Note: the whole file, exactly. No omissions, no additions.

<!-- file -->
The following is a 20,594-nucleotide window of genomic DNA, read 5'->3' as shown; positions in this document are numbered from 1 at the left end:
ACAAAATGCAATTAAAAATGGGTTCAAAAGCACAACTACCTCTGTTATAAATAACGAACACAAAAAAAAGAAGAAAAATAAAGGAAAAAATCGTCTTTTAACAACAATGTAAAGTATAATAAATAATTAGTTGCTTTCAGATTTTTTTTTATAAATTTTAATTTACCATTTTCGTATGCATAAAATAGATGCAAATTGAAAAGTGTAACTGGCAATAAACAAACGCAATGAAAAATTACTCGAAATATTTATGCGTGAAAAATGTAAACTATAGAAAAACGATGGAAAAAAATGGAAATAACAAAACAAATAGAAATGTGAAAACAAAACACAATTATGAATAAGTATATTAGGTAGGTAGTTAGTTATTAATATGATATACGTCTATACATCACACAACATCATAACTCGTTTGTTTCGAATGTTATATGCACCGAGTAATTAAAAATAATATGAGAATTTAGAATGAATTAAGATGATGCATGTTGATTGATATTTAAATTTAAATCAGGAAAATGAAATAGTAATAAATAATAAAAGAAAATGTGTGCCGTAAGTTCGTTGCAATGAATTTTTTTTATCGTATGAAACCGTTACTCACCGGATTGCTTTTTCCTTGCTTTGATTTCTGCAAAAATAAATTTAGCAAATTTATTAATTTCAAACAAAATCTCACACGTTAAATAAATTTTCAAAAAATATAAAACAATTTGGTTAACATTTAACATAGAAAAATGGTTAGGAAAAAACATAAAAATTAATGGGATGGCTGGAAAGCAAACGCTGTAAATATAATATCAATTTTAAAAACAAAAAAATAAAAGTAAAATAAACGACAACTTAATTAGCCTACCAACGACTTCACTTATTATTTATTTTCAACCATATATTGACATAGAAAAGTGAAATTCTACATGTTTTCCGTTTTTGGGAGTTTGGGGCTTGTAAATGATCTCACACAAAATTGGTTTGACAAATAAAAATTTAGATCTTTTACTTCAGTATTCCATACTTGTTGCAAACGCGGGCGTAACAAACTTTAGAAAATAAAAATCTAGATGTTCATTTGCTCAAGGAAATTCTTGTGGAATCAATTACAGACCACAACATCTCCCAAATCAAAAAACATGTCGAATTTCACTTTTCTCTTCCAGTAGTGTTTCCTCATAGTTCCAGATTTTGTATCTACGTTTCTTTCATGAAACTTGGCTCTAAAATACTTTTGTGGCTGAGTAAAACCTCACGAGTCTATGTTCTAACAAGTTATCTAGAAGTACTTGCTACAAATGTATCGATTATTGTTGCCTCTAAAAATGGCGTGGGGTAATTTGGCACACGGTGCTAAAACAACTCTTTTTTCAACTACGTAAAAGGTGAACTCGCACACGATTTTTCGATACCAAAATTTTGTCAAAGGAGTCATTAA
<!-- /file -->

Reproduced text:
The following is a 20,594-nucleotide window of genomic DNA, read 5'->3' as shown; positions in this document are numbered from 1 at the left end:
ACAAAATGCAATTAAAAATGGGTTCAAAAGCACAACTACCTCTGTTATAAATAACGAACACAAAAAAAAGAAGAAAAATAAAGGAAAAAATCGTCTTTTAACAACAATGTAAAGTATAATAAATAATTAGTTGCTTTCAGATTTTTTTTTATAAATTTTAATTTACCATTTTCGTATGCATAAAATAGATGCAAATTGAAAAGTGTAACTGGCAATAAACAAACGCAATGAAAAATTACTCGAAATATTTATGCGTGAAAAATGTAAACTATAGAAAAACGATGGAAAAAAATGGAAATAACAAAACAAATAGAAATGTGAAAACAAAACACAATTATGAATAAGTATATTAGGTAGGTAGTTAGTTATTAATATGATATACGTCTATACATCACACAACATCATAACTCGTTTGTTTCGAATGTTATATGCACCGAGTAATTAAAAATAATATGAGAATTTAGAATGAATTAAGATGATGCATGTTGATTGATATTTAAATTTAAATCAGGAAAATGAAATAGTAATAAATAATAAAAGAAAATGTGTGCCGTAAGTTCGTTGCAATGAATTTTTTTTATCGTATGAAACCGTTACTCACCGGATTGCTTTTTCCTTGCTTTGATTTCTGCAAAAATAAATTTAGCAAATTTATTAATTTCAAACAAAATCTCACACGTTAAATAAATTTTCAAAAAATATAAAACAATTTGGTTAACATTTAACATAGAAAAATGGTTAGGAAAAAACATAAAAATTAATGGGATGGCTGGAAAGCAAACGCTGTAAATATAATATCAATTTTAAAAACAAAAAAATAAAAGTAAAATAAACGACAACTTAATTAGCCTACCAACGACTTCACTTATTATTTATTTTCAACCATATATTGACATAGAAAAGTGAAATTCTACATGTTTTCCGTTTTTGGGAGTTTGGGGCTTGTAAATGATCTCACACAAAATTGGTTTGACAAATAAAAATTTAGATCTTTTACTTCAGTATTCCATACTTGTTGCAAACGCGGGCGTAACAAACTTTAGAAAATAAAAATCTAGATGTTCATTTGCTCAAGGAAATTCTTGTGGAATCAATTACAGACCACAACATCTCCCAAATCAAAAAACATGTCGAATTTCACTTTTCTCTTCCAGTAGTGTTTCCTCATAGTTCCAGATTTTGTATCTACGTTTCTTTCATGAAACTTGGCTCTAAAATACTTTTGTGGCTGAGTAAAACCTCACGAGTCTATGTTCTAACAAGTTATCTAGAAGTACTTGCTACAAATGTATCGATTATTGTTGCCTCTAAAAATGGCGTGGGGTAATTTGGCACACGGTGCTAAAACAACTCTTTTTTCAACTACGTAAAAGGTGAACTCGCACACGATTTTTCGATACCAAAATTTTGTCAAAGGAGTCATTAA